About Us



At the completion of a workshop in this classic Geneva hotel, we reflected on the beauty of the Swiss environment, the ingenuity of the people and the power of well-regulated capitalism. They are epitomised here more than most parts of the world. Switzerland has built sustainable development as a core article in its constitution. It's fitting therefore that Geneva can be seen as the birthplace of the modern sustainable development agenda with the publication in June 1987 of ‘Our Common Future’, under the leadership of Gro Harlem Brundtland and under the auspices of the United Nations.

Yet beautiful Switzerland is by no means immune from humanity induced environmental degradation. Switzerland as one of the world’s richest nations has amongst the highest number of cars per head of population – 66%. Automobile pollution kills more people in Switzerland than road accidents. As well as health and environmental damage Transport consumes 25% of the world’s energy. As the rapidly developing world [notably China, India, Russia and Brazil] assert their consumer rights to car ownership with increasing wealth, fossil fuel consumption, climate change and air pollution will escalate beyond crisis levels. If for example, as a result of rapid development China gains the same percentage of car ownership as Switzerland CO2 emissions would double and 2/3 of the world’s energy would be used for private vehicles [Anne-Marie Sacquet, World Atlas of Sustainable Development, Anthem, 2005]. In many cities throughout the world already the air is not safe to breathe.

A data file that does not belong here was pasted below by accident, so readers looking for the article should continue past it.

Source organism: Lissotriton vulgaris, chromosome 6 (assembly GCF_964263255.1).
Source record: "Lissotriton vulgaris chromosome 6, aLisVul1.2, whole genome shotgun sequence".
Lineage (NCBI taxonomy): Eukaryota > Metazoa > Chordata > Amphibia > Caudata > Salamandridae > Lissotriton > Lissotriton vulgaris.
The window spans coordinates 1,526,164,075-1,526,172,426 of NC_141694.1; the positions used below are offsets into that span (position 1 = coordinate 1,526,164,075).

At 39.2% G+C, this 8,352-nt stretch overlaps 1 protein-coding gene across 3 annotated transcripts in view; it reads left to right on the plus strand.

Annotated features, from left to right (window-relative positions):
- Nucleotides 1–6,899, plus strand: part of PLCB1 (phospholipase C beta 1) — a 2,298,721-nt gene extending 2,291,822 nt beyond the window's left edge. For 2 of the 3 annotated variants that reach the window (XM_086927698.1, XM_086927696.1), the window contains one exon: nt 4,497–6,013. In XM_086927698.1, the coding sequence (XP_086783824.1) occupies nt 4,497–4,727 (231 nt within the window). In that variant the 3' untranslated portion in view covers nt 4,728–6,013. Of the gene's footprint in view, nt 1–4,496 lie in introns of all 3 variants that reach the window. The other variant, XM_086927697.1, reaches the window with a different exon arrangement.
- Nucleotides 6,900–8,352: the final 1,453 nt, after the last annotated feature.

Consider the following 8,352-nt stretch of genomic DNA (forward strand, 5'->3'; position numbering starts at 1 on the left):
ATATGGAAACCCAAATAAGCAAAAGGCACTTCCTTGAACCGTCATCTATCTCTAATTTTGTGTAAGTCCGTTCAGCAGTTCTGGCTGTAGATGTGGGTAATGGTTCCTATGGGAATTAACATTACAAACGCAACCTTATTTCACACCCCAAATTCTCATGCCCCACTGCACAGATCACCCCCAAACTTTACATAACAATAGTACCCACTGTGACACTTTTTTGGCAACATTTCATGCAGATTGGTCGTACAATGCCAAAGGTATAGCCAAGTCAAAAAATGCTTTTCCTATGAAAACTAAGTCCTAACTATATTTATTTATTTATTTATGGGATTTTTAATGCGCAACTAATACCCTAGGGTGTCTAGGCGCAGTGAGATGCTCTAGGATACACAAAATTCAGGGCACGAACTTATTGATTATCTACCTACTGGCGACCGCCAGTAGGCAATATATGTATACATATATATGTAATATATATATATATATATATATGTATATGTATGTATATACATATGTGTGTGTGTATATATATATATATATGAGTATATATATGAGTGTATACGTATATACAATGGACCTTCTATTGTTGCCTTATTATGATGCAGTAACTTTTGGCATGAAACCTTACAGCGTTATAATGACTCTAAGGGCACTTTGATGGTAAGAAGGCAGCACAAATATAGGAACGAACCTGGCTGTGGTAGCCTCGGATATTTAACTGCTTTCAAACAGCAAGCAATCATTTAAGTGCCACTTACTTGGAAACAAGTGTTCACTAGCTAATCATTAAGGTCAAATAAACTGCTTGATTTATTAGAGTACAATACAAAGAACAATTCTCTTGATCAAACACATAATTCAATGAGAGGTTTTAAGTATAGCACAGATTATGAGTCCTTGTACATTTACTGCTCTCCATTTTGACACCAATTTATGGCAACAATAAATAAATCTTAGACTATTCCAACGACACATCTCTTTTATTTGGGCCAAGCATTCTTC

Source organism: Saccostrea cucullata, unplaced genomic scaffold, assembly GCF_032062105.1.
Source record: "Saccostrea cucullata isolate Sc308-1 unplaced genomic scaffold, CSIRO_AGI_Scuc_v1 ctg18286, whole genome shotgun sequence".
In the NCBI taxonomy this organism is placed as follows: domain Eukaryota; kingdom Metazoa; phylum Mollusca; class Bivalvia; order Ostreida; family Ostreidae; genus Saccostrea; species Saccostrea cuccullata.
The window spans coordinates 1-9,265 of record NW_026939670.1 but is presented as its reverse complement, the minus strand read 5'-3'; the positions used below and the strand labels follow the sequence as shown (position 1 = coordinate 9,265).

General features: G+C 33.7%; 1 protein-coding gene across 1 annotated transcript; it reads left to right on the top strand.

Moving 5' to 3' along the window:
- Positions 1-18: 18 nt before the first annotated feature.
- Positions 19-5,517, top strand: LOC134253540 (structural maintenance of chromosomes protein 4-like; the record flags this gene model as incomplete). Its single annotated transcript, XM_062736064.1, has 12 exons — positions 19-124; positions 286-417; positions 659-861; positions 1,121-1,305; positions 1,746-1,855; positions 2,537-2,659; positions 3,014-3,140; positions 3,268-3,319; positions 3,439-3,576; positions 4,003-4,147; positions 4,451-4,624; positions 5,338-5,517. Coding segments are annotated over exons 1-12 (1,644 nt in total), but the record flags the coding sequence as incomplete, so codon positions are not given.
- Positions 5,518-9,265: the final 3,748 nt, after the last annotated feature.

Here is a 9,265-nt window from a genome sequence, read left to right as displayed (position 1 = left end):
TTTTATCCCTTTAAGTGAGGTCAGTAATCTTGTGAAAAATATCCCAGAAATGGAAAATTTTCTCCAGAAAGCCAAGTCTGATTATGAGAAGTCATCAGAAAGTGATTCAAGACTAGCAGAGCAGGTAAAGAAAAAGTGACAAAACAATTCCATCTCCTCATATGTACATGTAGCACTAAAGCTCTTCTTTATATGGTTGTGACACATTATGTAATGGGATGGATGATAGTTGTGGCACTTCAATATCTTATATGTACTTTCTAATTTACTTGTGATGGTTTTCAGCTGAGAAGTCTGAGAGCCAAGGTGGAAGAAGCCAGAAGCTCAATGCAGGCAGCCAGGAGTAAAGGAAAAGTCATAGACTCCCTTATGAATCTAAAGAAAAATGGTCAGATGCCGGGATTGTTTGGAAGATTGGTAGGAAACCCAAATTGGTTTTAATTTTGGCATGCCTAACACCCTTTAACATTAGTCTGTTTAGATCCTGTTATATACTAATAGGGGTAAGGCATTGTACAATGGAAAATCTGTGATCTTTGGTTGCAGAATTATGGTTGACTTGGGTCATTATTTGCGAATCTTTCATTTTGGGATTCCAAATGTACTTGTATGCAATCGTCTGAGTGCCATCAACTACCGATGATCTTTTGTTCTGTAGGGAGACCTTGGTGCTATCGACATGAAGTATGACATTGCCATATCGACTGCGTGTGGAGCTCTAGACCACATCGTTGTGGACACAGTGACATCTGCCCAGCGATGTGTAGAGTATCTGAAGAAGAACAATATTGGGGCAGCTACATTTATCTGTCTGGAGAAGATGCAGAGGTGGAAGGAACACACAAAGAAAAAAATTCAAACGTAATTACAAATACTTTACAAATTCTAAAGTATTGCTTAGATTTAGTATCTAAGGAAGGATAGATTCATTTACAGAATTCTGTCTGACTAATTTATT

Smart vehicle manufacturers are embracing new technologies with Toyota leading the way. Hybrid electric and petrol vehicles are now in vogue and carbon neutral bio fuel or hydrogen vehicles are on the drawing board. There is renewed interested in public transportation systems, the environmental effects of which can be better controlled. It is in this arena that there are significant opportunities for new technologies, products and businesses, and severe risks to traditional occupiers of this sector through creative destruction.